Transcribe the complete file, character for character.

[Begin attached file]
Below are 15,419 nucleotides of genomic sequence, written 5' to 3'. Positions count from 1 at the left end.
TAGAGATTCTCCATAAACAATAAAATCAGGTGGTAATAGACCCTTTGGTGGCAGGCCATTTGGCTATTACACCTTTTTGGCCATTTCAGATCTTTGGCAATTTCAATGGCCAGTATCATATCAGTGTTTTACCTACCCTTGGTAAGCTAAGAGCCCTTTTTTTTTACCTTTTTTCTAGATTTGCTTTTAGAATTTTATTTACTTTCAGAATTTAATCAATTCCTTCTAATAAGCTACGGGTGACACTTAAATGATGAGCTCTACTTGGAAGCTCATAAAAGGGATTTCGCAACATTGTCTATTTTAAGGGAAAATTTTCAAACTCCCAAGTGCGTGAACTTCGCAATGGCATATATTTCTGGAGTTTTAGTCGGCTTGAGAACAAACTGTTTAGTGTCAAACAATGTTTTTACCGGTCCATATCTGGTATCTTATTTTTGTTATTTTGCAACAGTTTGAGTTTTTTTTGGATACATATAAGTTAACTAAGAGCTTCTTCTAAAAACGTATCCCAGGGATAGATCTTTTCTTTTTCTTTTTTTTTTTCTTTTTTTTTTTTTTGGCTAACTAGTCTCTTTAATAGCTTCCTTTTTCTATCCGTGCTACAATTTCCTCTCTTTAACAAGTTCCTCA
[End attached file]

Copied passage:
Below are 15,419 nucleotides of genomic sequence, written 5' to 3'. Positions count from 1 at the left end.
TAGAGATTCTCCATAAACAATAAAATCAGGTGGTAATAGACCCTTTGGTGGCAGGCCATTTGGCTATTACACCTTTTTGGCCATTTCAGATCTTTGGCAATTTCAATGGCCAGTATCATATCAGTGTTTTACCTACCCTTGGTAAGCTAAGAGCCCTTTTTTTTTACCTTTTTTCTAGATTTGCTTTTAGAATTTTATTTACTTTCAGAATTTAATCAATTCCTTCTAATAAGCTACGGGTGACACTTAAATGATGAGCTCTACTTGGAAGCTCATAAAAGGGATTTCGCAACATTGTCTATTTTAAGGGAAAATTTTCAAACTCCCAAGTGCGTGAACTTCGCAATGGCATATATTTCTGGAGTTTTAGTCGGCTTGAGAACAAACTGTTTAGTGTCAAACAATGTTTTTACCGGTCCATATCTGGTATCTTATTTTTGTTATTTTGCAACAGTTTGAGTTTTTTTTGGATACATATAAGTTAACTAAGAGCTTCTTCTAAAAACGTATCCCAGGGATAGATCTTTTCTTTTTCTTTTTTTTTTTCTTTTTTTTTTTTTTGGCTAACTAGTCTCTTTAATAGCTTCCTTTTTCTATCCGTGCTACAATTTCCTCTCTTTAACAAGTTCCTCA